JOURNEY TO THE END OF THE NIGHT (1932) is a novel by Louis-Ferdinand Celine.
12/01/09 | Novel

Journey to the End of the Night

by Paul Kavanagh

“I’m leaving,” said Jane Vaughan from the open front door. “Have a good day,” said William Vaughan affably. When he heard the door close he ran to the window and watched her climb into her car. He waited; he busied himself with biting his bottom lip. He spat intermittently the pieces of masticated skin. The car slowly rolled forward. William Vaughan ran quickly to the door. He counted to five, he couldn’t wait until ten, but he had told himself that he would count to ten. He opened the door and ran to his car. Luckily, he turned and saw that he had left the front door open. He cussed, punched himself in the leg; he thought about leaving, but he couldn’t; he had to close the door, anyway, he knew where they would be, together.


What was he doing? The question reverberated, but each time it collided with the wall. Saint James Church Yard, he could not believe them. It was disgusting.

He had to see them, he couldn’t stop himself. It was as though a specter was pushing him, as though a spook was pulling him. He fell to his knees and crawled slowly along.  They were there, together. The lower esophageal sphincter relaxed. The vomit was like battery acid within his mouth. The vomit was brown and runny. Although they too possessed skin, fat, flesh, veins, arteries, ligaments, nerves, cartilages, glands, bones, marrow, humors, wombs, brains and recognizable articulations, they were not like him. He told himself this over and over again and again, they were not like him.


And so he surreptitiously slipped out of the darkness and crawled over the dead towards them. Crawled over Thomas McBride: cancer, Mary McBride: cancer, John Spencer: heartattack, William Spencer: broken neck, Murphy Murphy: poison, Paddy McCormick: bullet to the head, Francis Duggan: blew himself up, Doxy Dixon: a spade through the pate, Maggie McDonald: garroted by her suspender belt, Pat Traynor: the plague, Diana Hanson: the black death, Freddie Tully: fell from his ladder or stool, Wayne Duggan: shat his pants and hemorrhaged. The darkness enveloped him and under his gut the mud became animated and he heard the rats scurrying, the worms slivering and the maggots masticating, and bones rattling, and the decomposing, the putrefying, the regurgitating and the defecating. It was a pandial orgy down there! He heard the dead turning to putrid, and the viscous subterraneous rivers of waste, of detritus, of slime, of wood, of lead, of heart, of lung, of eyes, of brain, of skull, undulate through the apertures of the earth. And he heard screams, bellows, yells, cusses, profanities and a cacophony of trumpets, and horns, and drums rage through Pandemonium and beneath him he heard Antaeus the big feet, Arezzo that flying machine, Barbariccia the napoleon of the underworld, and toothless Caiaphas, and blockhead Cappochio, and the fat bastard Ciacco, and the horny Ciratto, and the mendacious Geryon, and the bitch da Rimmini, and the opulent Iscariot dangling his sack of silver, and long nailed pedicured Malebranche, let’s not forget Malacoda with his dirty arse, Medusa that beautiful Fury, and Minotaur with the ugly mug, and the coquettish Thias, he heard Mammon raving about his money, Belial complaining about work and Mulciber wishing he had a bigger budget and the pugnacious Moloch wanting to fight, heard them all while he bathed in slime.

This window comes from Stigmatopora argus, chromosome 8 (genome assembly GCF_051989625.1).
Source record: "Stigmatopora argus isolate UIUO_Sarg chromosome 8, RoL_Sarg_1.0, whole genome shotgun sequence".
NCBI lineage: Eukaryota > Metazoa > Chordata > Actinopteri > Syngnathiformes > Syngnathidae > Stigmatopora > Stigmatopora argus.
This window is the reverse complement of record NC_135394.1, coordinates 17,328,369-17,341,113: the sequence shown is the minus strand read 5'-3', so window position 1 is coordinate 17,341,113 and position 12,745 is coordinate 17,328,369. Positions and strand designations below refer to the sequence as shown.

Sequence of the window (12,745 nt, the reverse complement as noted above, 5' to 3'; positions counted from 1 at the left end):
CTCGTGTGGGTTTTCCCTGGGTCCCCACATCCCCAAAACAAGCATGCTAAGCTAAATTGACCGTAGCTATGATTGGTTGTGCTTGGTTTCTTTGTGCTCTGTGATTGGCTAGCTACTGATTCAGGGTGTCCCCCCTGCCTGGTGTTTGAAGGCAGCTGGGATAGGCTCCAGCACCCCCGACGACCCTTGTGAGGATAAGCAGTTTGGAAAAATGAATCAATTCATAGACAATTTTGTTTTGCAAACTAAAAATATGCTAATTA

“I’m sorry,” the policeman sat opposite William Vaughan spoke softly, endeavoring solemnity. William Vaughan picked up on the machinations. He could not speak, he nodded. The policeman stood up, still feigning. William Vaughan watched him. A second policeman, smaller, younger, tried to smile. It was a tenuous effort. Now lachrymose William Vaughan covered his face, he didn’t want the policemen to see the tears. He heard them breathing, they were behind his hands, there in his front room.

First there was the telephone call. He had been busy reading and then the door bell rang. He nearly collapsed, he should have collapsed; it was happening, it was really happening. The eyes were the first to communicate, something, something, in the eyes there were volumes without words and William Vaughan understood the communiqué. It was clear, opaque, unequivocal.

The photographs on the bookshelf showed a progression, from childhood to maturity. In those photographs, ephemeral moments of time, the metamorphosis of Jane Vaughan could be depicted. In those pictures she was happy, vivacious, youthful, serene, a manifestation of how life should be lived. Love was in abundance, love emanated from her, the topography loved her, the geography loved her, the people loved her. He stopped upon their wedding photograph.

“We’ll be in touch,” said the policeman stepping out of the front door.